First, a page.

Friday, June 27, 2008

Maureen Johnson. SUITE SCARLETT

Wow! I just spent such an exciting time in New York with some zany and heartwarming characters (at least if feels like I was there!). Fifteen-year-old Scarlett and her family live in a small 5 story historic hotel called the Hopewell. Lola is the older sister with beauty and a great personality. Marlene is the younger sister who has experienced major illness in her past. Spencer is the older brother and Scarlett’s best friend. Spencer is an actor and quite the comedian. Business in the hotel hasn’t been great, so the family is struggling. Spencer has been awarded a scholarship to culinary school, but it’s the last thing he wants to do. He feels pressured by his parents, because they could use some financial help. But, he really wants to pursue his acting career. When Ms. Amberson, an intriguing new guest, arrives at the Hopewell, she brings a lot of ideas, money, and a unique perspective on life. She certainly shakes things up, but will it be for the best or will she bring disaster?
The greatest part of this quirky, fun novel is the characters. All the main characters are so unique and special. I enjoyed spending time with them. To me, that’s what a great book is all about. If you don’t want to be with the characters, then you won’t keep reading. Ms. Amberson is a hoot! And I really cared about the family. The idea of the family living in a hotel was also interesting to me. I spent about 5 years in the hotel business, but it was with big chain hotels, so this little family run, historic hotel was fun place to be. Plus, the situations that they get themselves in and out of are hysterical. I laughed and had a great time!! Highly recommended for all. (and what a gorgeous cover!)

Maureen Johnson has written many other great books.
Check out her website here
And her blog here
She says the just finished the sequel. Woohoo! Looking forward to it!

Thursday, June 26, 2008

Guest Blogger - Heather Johnson

The Cay: A Timeless Classic by Theodore Taylor

I remember when I was in middle school and The Cay was one of the most popular books in our English classes. I can picture Timothy with his dark skin and white hair standing on the beautiful white-sanded beach. Unfortunately, for whatever reason, my class never read it. Recently, I went back and picked up a copy of The Cay and read it. I’m ecstatic that I did. I don’t know if it was the cover or the word, “cay,” that stuck with me. Regardless of what drew me back to this short novel, I’m a better person for reading it.

Theodore Taylor penned this novel about forgiveness and equality aimed at the young adult. The language is easy to follow and the descriptiveness employed really makes the reader feel like he or she is stuck on the cay with Timothy and Phillip. The Cay takes place off the island of Curacao in the Bahamas during World War II. Phillip is a young boy, about 12, who is on a ship with his mother headed for the United States. They are leaving Curacao as there is unrest on the Dutch island as fears about attacks from the Germans abound. Timothy is a crew member on the ship, a laborer.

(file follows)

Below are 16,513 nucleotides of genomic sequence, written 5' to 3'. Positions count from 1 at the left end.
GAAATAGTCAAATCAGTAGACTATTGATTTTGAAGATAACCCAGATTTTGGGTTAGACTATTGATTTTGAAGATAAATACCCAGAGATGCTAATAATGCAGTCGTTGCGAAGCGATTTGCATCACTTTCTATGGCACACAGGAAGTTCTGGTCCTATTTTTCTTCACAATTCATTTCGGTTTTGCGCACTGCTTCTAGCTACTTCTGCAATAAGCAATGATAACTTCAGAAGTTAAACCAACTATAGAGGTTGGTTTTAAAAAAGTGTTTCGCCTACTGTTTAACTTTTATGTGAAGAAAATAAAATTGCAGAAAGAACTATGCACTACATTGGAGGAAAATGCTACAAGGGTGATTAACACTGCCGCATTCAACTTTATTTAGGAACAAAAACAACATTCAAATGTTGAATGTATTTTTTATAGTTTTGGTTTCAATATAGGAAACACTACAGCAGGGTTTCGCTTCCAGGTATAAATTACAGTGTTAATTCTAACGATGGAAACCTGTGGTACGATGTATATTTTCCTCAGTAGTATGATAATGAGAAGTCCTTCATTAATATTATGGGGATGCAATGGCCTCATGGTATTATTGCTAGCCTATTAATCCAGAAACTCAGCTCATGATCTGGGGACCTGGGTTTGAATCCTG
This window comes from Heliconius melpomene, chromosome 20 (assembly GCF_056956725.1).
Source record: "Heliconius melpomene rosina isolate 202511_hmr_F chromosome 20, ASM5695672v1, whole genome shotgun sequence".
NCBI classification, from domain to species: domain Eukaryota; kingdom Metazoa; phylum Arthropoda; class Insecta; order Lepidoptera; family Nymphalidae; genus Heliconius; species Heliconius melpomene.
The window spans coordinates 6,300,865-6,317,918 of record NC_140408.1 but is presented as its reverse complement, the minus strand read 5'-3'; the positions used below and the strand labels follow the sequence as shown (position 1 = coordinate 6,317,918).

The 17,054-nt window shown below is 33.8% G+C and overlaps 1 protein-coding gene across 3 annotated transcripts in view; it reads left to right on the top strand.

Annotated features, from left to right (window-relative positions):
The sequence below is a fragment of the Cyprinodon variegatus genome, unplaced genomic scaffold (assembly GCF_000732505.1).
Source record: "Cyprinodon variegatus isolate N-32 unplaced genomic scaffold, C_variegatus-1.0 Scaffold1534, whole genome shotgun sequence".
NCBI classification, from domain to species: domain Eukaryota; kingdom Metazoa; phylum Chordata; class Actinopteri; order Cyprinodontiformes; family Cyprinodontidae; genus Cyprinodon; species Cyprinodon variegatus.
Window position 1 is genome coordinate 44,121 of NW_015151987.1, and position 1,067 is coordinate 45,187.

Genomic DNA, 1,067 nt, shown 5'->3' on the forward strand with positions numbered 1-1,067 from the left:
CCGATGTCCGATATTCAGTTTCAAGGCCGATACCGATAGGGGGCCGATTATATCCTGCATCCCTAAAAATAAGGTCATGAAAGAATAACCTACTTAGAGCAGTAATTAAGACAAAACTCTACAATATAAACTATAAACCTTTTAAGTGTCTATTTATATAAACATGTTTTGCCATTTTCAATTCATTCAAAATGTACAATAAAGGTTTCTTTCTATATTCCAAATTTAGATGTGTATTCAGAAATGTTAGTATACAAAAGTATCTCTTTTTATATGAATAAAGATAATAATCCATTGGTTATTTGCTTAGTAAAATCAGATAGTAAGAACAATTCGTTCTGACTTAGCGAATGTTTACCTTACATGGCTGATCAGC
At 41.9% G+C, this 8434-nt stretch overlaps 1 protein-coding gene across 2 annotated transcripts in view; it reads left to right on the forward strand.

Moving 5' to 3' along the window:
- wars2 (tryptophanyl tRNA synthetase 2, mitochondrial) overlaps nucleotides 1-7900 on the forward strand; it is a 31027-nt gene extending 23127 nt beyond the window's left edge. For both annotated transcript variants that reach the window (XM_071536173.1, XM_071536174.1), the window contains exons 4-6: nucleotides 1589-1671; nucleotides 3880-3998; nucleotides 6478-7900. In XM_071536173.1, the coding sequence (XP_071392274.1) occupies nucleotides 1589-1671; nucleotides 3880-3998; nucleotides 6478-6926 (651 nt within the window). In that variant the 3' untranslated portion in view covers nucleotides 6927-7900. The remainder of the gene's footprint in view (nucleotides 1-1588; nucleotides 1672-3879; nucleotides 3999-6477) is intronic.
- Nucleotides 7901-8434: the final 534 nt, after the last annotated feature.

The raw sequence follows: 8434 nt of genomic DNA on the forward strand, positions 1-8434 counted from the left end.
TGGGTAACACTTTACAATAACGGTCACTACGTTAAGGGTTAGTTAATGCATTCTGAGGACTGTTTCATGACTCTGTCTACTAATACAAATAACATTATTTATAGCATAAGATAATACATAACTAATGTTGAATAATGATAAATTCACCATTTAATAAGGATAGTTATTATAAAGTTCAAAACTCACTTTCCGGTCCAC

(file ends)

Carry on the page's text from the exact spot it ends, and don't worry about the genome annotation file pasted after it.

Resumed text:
The ship is attacked by Germans and Phillip is separated from his mother and winds up on a raft in the middle of the ocean with Timothy. Phillip grew up very sheltered and his mother, in particular, was wary of black people. Timothy is getting on in years and does everything he can to help Phillip, who has lost his eyesight, stay safe. This is a tale about survival and, in order to survive, Phillip needs to put aside his inherent racism and work together with Timothy if they ever to reach safety.

This is a great story for young adults as there is certainly enough adventure to grab their attention and they learn about what is needed to survive in this world. They learn that racist thoughts can only hinder people when they are stripped from every convenience of their regular, day-to-day lives. Phillip comes full circle in this story and realizes that we are all human beings in this world just trying to make it and harboring ill will towards someone for no legitimate reason does more harm than good. I realized, as I read The Cay so many years after leaving middle school, that this is a worthwhile story for readers of all ages and wish that I had the privilege of reading it when I was in my formative years!


This article was contributed by Heather Johnson, who is a regular writer on the subject of Concord Law School Reviews. She welcomes your questions, comments and writing job opportunities at heatherjohnson2323 at gmail dot com.

Thanks for the article Heather!

*Mrs. Hill's note: If you like THE CAY, there is a companion novel called TIMOTHY OF THE CAY.

Wednesday, June 18, 2008